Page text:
For decades it was a thing of science fiction. Books and movies have long depicted their protagonists speaking commands to inanimate objects and having orders carried out instantly. I think it’s safe to say that most everyone, including myself, used to daydream of being able to control lights simply by giving a voice command from anywhere in the room, no longer having to get up and walk over to flip a light switch on or off.
Then Philips introduced their Hue lightbulbs and companion API, moving traditional light switches a step closer to obsoleteness by introducing the ability to turn lights on and off with a smartphone app, bringing us one step closer to making voice controlled lights a reality. When the second generation Hue bridge was introduced with HomeKit support, Siri gained the ability to control Hue peripherals, creating the ultimate ease-of-use scenario.
There’s almost a magical property surrounding Philips Hue lights. A room can be lit or darkened by a spoken word, its walls repainted in an instant, or the atmosphere changed to anything from a tropical sunset to an Arctic aurora. There’s really no limit to what one can do with a few Hue lights and some creative inspiration.
The one drawback to Philips Hue since its launch, however, has been the mobile app. While it gets the job done on a basic level, it’s been an eyesore and simply painful to use, which is why many users have turned to third party options such as Huemote for managing their lights.
That all changes with the new Philips Hue app, a complete redesign that has kept me from even opening a third-party Hue app for the past few months. This has been a much-needed update for quite a while now, but even with its late arrival, the app is well worth considering for usage on a day-to-day basis.
The new Hue app introduces several new features, including the ability to assign lights to their respective rooms, an organizing of alarms and timers into routines, and new Siri commands for HomeKit-enabled bridges. Rooms and new Siri commands are what make having Hue across the house and sharing its functionality with family members so much better. Additionally, the interface throughout the app has been completely redone, and the new UI is most definitely an improvement.
The first thing you’ll see after launching the app post-setup is no longer a Home screen-like collection of scenes that by default affect all your lights when activated. Instead, the Rooms screen lists all the rooms you’ve setup, with a brightness slider and an on/off toggle for each room, as well as a master switch at the top to toggle all lights connected to the Hue bridge.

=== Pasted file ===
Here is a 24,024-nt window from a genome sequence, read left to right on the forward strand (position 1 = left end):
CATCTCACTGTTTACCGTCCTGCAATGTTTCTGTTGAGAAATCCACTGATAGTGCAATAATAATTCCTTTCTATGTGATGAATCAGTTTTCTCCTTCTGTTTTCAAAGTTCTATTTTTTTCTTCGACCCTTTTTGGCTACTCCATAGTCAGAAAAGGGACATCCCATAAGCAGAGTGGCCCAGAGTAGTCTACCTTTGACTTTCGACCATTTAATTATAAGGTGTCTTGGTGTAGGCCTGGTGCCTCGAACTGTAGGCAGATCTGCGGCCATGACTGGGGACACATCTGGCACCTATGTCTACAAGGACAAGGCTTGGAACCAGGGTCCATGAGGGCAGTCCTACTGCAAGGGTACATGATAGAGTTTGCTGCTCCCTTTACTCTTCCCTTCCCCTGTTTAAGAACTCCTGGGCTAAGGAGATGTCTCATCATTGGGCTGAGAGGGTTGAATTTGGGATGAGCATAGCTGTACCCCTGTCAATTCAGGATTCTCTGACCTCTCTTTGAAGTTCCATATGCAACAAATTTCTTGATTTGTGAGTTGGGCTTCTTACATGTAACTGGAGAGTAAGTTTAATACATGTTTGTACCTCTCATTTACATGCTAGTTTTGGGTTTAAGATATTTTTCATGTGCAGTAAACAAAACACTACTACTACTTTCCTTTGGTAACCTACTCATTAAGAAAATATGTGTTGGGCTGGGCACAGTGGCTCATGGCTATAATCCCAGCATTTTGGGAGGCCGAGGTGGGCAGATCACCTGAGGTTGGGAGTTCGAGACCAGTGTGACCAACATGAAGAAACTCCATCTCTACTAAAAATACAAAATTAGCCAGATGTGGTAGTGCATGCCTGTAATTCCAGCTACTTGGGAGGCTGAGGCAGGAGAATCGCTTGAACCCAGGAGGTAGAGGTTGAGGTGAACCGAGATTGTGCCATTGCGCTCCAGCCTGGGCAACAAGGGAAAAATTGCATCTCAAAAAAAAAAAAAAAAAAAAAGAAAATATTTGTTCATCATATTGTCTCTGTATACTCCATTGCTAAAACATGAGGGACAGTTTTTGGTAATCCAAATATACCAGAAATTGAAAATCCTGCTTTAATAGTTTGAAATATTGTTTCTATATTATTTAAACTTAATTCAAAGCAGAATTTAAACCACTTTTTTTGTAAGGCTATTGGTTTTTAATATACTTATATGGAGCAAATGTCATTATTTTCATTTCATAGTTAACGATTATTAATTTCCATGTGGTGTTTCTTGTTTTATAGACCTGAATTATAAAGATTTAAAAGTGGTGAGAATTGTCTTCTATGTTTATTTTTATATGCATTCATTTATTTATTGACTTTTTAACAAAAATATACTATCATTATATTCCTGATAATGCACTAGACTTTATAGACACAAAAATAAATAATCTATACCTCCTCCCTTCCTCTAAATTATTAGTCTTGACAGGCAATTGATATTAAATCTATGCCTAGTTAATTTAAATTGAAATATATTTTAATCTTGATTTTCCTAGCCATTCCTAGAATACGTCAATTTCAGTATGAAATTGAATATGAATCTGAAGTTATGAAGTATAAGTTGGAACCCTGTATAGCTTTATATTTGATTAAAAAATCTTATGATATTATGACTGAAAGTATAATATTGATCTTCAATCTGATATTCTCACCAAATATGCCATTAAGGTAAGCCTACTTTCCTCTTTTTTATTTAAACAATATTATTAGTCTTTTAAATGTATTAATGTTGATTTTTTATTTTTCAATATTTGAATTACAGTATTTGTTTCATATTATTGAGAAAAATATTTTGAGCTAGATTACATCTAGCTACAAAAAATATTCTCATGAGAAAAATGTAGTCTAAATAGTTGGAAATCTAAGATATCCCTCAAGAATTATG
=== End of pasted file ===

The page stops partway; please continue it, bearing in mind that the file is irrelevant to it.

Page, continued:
When configuring rooms, users can select which lights belong to a room, and when turning a room on or off, changing its color, or setting a scene, only the lights in the room will be affected. This makes a world of difference when managing lights across the house, particularly with multiple Hue users in a house, as each individual can control the lights in their respective room without accidentally disturbing someone else by activating a scene that changes all the lights in the house, for example.
Tapping on a room from the main screen brings up two tabs, the first of which being for controlling individual lights. Here are listed all the lights assigned to the selected room, each with its own on/off switch and brightness slider, and selecting any of these opens the Hue color pickers for choosing the exact color or shade of white you want. Also available under this screen are the four most-used recipes, which, when tapped, only apply to the selected light. Switching to the second tab displays all the scenes in the app, and choosing one of these applies it to all the bulbs in the room.
For my personal use, the ability to group lights into rooms makes managing the lights in my part of the house far easier than in the previous Hue app, and as more and more houses gain Hue lights and as more and more lights fill each house, this type of light management is absolutely vital. The addition of rooms not only allows but encourages multi-room and multi-person setups in homes, and that’s exactly what Philips wants, and needs, for Hue to thrive.
The previous of the Philips Hue mobile app had alarms and timers, which would activate a scene at a certain time or after a certain time. The redesign categorizes these as “routines”, which also includes the actions that’ll be carried out when you leave or arrive at the house.